Twitter generates billions and billions of events per day. Analyzing these events in real time presents a massive challenge. Karthik Ramasamy offers an overview of the end-to-end real-time stack Twitter designed in order to meet this challenge, consisting of DistributedLog (the distributed and replicated messaging system) and Heron (the streaming system for real-time computation).
DistributedLog—a replicated log service built on top of Apache BookKeeper that provides infinite, ordered, append-only streams that can be used for building robust real-time systems—is the foundation of Twitter’s publish-subscribe system. Heron is Twitter’s next-generation streaming system built from ground up to address its scalability and reliability needs. Both systems have been in production for nearly two years and are widely used at Twitter in a range of diverse applications, such as the search ingestion pipeline, ad analytics, image classification, and more.
Karthik describes Heron and DistributedLog in detail, covering use cases and sharing the operating experiences and challenges of running large-scale real-time systems at scale.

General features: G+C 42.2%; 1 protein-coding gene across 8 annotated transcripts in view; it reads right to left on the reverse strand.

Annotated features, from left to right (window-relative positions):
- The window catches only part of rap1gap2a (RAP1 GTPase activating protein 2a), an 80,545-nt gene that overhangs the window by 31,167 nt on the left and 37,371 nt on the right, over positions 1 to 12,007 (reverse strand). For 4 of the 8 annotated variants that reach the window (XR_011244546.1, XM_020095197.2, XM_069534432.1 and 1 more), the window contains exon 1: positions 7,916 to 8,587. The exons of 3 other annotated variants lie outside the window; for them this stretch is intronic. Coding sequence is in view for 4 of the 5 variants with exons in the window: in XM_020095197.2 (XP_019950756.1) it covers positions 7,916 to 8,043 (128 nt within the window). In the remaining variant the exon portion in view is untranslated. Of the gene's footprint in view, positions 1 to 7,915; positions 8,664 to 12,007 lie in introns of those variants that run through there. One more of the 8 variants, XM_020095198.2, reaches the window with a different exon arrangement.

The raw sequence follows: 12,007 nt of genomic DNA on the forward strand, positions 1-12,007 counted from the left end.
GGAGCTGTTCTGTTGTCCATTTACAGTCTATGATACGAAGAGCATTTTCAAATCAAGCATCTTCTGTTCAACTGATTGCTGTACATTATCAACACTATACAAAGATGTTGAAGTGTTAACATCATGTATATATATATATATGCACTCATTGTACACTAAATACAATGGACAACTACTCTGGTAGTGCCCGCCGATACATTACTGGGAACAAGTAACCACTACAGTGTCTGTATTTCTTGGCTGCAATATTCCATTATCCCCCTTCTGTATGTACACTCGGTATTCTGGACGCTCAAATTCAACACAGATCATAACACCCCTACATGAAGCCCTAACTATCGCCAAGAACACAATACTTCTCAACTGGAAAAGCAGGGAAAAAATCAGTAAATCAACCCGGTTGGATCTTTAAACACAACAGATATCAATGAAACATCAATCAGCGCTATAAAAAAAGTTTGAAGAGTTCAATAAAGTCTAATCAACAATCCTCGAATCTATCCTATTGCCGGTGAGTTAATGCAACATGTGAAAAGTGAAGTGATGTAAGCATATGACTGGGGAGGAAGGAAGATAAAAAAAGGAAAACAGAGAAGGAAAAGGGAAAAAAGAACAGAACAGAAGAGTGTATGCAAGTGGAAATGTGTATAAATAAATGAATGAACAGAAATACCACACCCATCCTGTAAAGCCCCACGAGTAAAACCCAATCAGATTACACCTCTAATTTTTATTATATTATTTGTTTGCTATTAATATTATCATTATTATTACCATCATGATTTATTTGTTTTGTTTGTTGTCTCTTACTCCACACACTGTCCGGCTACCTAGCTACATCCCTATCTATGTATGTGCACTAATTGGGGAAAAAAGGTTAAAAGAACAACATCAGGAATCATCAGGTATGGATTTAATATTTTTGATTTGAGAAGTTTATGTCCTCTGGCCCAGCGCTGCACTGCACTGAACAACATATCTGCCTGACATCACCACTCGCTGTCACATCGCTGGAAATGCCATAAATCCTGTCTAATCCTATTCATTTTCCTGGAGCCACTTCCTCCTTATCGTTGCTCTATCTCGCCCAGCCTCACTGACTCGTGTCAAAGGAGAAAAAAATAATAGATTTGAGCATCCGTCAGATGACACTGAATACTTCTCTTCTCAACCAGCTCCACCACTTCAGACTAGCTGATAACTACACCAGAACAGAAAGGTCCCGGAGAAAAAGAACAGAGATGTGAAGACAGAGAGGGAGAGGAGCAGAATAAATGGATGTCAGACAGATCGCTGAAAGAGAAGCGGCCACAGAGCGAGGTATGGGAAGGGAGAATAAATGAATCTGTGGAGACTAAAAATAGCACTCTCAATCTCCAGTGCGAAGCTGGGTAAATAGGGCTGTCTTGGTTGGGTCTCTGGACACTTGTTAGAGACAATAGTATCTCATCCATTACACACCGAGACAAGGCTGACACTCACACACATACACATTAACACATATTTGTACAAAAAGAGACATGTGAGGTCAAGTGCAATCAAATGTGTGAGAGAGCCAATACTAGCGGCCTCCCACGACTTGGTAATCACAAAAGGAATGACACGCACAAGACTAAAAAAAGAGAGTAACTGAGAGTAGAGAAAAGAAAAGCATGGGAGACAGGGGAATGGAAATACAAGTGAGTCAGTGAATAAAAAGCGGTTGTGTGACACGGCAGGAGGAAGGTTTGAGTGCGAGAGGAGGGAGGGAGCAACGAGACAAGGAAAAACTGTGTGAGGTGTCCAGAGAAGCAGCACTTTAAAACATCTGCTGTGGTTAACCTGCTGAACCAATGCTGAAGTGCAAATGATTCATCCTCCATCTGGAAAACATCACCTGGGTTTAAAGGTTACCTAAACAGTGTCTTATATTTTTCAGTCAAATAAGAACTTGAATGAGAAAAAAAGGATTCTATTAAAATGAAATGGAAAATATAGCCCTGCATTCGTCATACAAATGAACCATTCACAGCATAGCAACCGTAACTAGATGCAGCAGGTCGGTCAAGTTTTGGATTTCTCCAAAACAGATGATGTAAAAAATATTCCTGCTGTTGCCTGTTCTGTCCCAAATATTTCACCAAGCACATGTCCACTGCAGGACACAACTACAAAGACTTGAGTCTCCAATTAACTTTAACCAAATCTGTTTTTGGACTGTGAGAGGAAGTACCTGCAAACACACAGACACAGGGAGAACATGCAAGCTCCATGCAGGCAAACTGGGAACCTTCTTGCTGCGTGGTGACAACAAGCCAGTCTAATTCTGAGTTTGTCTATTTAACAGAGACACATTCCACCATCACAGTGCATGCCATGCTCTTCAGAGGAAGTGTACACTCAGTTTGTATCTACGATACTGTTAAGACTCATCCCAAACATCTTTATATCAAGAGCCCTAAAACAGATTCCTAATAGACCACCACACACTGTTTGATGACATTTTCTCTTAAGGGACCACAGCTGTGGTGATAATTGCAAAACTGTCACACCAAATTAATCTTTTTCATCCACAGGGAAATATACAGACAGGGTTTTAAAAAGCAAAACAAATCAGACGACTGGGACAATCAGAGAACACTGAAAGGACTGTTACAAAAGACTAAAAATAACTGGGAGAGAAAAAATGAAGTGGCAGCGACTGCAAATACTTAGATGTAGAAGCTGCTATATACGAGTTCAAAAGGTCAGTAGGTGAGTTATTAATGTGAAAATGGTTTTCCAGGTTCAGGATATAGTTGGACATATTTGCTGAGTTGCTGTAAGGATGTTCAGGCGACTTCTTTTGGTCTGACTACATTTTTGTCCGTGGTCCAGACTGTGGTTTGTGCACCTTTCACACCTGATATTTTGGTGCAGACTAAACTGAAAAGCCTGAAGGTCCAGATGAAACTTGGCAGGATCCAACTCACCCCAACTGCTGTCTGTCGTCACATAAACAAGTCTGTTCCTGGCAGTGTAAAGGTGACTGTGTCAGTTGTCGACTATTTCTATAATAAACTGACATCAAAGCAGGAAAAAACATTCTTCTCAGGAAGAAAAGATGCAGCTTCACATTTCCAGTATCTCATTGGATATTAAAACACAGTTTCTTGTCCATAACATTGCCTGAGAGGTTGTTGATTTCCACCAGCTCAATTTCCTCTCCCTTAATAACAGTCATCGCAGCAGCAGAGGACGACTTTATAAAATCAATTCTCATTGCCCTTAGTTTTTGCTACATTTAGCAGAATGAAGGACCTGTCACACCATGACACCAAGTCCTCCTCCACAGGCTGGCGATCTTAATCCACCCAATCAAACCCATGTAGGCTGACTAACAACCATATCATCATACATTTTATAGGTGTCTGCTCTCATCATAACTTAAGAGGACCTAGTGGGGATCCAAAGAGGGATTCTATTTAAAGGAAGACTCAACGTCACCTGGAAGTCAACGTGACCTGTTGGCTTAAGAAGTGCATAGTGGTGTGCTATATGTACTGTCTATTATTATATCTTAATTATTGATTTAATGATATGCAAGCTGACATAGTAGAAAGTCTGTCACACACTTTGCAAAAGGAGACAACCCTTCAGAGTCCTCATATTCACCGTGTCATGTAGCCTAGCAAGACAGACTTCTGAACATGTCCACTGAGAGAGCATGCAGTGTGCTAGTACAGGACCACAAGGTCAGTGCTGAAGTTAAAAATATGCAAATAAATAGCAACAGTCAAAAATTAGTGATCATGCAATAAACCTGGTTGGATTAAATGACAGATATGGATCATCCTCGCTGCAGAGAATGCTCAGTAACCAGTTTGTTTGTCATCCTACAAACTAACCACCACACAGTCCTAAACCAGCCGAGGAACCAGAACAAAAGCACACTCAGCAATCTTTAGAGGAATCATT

Karthik Ramasamy is the engineering manager and technical lead for real-time analytics at Twitter. Karthik is the cocreator of Heron and has more than two decades of experience working in parallel databases, big data infrastructure, and networking. He cofounded Locomatix, a company that specializes in real-time stream processing on Hadoop and Cassandra using SQL, which was acquired by Twitter. Before Locomatix, he had a brief stint with Greenplum, where he worked on parallel query scheduling. Greenplum was eventually acquired by EMC for more than $300M. Prior to Greenplum, Karthik was at Juniper Networks, where he designed and delivered platforms, protocols, databases, and high-availability solutions for network routers that are widely deployed in the Internet. He is the author of several patents, publications, and one best-selling book, Network Routing: Algorithms, Protocols, and Architectures. Karthik has a PhD in computer science from UW Madison with a focus on databases, where he worked extensively in parallel database systems, query processing, scale-out technologies, storage engines, and online analytical systems. Several of these research projects were spun out as a company later acquired by Teradata.
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